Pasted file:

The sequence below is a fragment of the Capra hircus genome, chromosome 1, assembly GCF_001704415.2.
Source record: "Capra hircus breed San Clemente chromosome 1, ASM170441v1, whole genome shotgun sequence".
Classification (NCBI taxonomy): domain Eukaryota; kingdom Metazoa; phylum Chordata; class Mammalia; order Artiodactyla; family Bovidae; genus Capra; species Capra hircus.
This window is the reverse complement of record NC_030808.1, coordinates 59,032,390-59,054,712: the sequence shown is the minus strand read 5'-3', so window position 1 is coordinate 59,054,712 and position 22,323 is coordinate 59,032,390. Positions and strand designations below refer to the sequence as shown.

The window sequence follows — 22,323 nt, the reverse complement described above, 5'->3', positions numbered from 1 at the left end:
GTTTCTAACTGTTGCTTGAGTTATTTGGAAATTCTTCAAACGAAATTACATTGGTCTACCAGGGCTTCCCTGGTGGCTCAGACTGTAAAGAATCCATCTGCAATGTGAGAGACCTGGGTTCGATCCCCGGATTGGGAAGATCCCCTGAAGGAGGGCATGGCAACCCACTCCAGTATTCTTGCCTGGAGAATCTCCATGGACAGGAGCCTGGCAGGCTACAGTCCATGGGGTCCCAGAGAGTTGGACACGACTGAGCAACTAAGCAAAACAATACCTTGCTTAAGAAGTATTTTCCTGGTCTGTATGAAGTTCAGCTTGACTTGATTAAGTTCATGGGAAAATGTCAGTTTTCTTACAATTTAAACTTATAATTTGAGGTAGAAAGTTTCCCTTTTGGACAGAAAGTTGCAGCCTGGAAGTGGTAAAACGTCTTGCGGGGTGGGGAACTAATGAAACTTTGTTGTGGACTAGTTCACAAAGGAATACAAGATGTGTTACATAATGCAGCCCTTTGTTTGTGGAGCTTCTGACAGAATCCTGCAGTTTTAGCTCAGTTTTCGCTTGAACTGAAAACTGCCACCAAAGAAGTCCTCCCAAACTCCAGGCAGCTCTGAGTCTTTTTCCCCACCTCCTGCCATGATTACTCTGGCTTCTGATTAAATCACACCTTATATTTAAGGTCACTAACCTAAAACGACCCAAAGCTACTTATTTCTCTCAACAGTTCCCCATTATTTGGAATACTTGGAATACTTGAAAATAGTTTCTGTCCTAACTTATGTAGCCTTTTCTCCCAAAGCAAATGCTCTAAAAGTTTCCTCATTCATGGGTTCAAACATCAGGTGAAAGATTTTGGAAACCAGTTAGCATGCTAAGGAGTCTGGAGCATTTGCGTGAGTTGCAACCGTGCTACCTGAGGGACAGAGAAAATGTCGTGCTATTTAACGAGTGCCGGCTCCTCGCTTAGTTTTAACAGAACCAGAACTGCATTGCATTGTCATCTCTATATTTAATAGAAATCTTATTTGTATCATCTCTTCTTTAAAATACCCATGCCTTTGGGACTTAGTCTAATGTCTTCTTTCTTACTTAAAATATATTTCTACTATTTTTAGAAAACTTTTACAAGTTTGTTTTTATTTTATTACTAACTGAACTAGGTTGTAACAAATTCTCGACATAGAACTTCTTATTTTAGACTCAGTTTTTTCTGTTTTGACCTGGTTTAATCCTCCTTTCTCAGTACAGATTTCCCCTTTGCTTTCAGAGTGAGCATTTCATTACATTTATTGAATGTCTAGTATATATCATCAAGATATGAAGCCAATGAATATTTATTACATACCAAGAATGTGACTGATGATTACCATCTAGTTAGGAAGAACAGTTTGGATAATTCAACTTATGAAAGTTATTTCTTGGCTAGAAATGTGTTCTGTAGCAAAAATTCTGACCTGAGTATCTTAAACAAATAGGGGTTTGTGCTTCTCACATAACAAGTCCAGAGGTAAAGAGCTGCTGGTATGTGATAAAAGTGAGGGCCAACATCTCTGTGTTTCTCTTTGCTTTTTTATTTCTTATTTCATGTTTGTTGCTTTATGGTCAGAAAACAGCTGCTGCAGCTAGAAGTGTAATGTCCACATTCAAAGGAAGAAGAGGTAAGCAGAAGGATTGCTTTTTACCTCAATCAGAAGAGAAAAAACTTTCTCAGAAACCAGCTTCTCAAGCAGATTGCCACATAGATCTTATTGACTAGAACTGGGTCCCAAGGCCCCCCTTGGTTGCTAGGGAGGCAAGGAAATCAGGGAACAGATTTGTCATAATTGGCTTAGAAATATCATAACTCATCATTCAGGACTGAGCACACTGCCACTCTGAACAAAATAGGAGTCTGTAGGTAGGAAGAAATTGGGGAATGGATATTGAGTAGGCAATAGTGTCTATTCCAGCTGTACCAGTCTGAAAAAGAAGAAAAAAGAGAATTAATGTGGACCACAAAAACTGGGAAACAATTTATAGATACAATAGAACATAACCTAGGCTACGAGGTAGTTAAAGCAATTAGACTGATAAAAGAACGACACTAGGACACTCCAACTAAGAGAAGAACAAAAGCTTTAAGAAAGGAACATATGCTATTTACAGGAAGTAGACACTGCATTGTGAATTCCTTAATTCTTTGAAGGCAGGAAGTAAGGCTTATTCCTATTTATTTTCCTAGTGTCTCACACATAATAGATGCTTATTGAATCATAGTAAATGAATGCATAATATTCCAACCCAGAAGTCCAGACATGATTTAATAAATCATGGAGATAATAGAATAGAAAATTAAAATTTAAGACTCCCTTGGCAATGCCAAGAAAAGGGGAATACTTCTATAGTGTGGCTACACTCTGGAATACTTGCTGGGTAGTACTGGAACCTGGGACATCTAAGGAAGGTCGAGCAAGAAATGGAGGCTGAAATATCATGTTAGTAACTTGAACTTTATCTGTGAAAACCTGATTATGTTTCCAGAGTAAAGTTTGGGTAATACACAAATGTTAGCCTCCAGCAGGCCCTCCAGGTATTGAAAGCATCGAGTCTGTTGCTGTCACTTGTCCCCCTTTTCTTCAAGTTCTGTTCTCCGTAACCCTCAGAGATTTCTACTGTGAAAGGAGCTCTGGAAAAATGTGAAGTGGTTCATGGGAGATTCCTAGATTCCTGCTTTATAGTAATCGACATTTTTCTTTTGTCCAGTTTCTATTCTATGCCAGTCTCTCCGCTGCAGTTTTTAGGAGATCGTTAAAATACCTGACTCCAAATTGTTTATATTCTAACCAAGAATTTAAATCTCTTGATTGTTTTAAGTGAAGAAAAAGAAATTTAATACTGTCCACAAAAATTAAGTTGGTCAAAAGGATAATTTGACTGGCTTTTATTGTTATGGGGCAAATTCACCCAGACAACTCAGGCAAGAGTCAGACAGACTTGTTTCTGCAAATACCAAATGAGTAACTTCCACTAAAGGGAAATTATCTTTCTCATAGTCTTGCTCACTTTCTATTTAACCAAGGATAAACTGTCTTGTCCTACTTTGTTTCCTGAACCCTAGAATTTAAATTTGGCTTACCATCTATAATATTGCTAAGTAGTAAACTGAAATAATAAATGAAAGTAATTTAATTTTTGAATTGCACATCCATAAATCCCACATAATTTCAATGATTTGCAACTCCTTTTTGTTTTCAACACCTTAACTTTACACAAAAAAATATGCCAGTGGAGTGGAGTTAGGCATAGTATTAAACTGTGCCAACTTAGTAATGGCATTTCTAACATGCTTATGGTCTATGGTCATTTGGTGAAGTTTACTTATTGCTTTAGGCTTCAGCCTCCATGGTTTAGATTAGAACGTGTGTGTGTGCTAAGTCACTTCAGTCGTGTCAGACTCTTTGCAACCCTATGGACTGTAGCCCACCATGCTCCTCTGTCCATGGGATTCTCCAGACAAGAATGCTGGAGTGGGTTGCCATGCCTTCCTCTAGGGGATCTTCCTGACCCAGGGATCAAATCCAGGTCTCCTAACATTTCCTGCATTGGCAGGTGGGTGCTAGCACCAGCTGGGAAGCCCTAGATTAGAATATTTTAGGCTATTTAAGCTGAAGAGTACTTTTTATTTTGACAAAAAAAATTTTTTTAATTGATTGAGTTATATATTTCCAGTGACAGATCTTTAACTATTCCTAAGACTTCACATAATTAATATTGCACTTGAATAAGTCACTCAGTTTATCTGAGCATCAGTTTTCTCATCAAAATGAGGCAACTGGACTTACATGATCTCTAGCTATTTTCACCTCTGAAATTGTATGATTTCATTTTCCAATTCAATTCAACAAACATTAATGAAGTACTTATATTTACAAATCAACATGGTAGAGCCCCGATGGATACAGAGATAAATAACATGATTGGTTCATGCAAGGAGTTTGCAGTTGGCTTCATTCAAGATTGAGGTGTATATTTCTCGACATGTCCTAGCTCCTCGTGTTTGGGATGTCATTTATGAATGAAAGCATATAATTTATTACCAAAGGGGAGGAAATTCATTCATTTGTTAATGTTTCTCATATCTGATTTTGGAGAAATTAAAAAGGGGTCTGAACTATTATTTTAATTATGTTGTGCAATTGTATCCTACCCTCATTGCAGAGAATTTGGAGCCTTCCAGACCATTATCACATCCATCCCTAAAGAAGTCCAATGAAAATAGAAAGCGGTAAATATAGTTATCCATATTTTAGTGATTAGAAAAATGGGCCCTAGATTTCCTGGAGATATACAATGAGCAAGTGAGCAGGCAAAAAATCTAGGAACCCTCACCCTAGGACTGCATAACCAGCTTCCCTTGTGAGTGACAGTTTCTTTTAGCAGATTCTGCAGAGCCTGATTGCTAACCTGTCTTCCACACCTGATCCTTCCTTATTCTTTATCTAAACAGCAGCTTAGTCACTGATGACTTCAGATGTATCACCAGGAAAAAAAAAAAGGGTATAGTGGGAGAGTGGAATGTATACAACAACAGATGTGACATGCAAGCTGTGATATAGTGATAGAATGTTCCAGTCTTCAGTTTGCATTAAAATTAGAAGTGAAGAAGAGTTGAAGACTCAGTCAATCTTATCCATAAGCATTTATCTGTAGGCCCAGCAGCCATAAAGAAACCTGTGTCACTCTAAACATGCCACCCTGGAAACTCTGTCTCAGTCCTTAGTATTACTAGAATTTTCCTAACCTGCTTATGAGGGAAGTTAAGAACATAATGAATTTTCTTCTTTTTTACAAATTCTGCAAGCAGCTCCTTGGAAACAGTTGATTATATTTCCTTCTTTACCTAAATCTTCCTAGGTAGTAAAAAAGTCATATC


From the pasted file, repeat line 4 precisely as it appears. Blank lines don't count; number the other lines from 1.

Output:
This window is the reverse complement of record NC_030808.1, coordinates 59,032,390-59,054,712: the sequence shown is the minus strand read 5'-3', so window position 1 is coordinate 59,054,712 and position 22,323 is coordinate 59,032,390. Positions and strand designations below refer to the sequence as shown.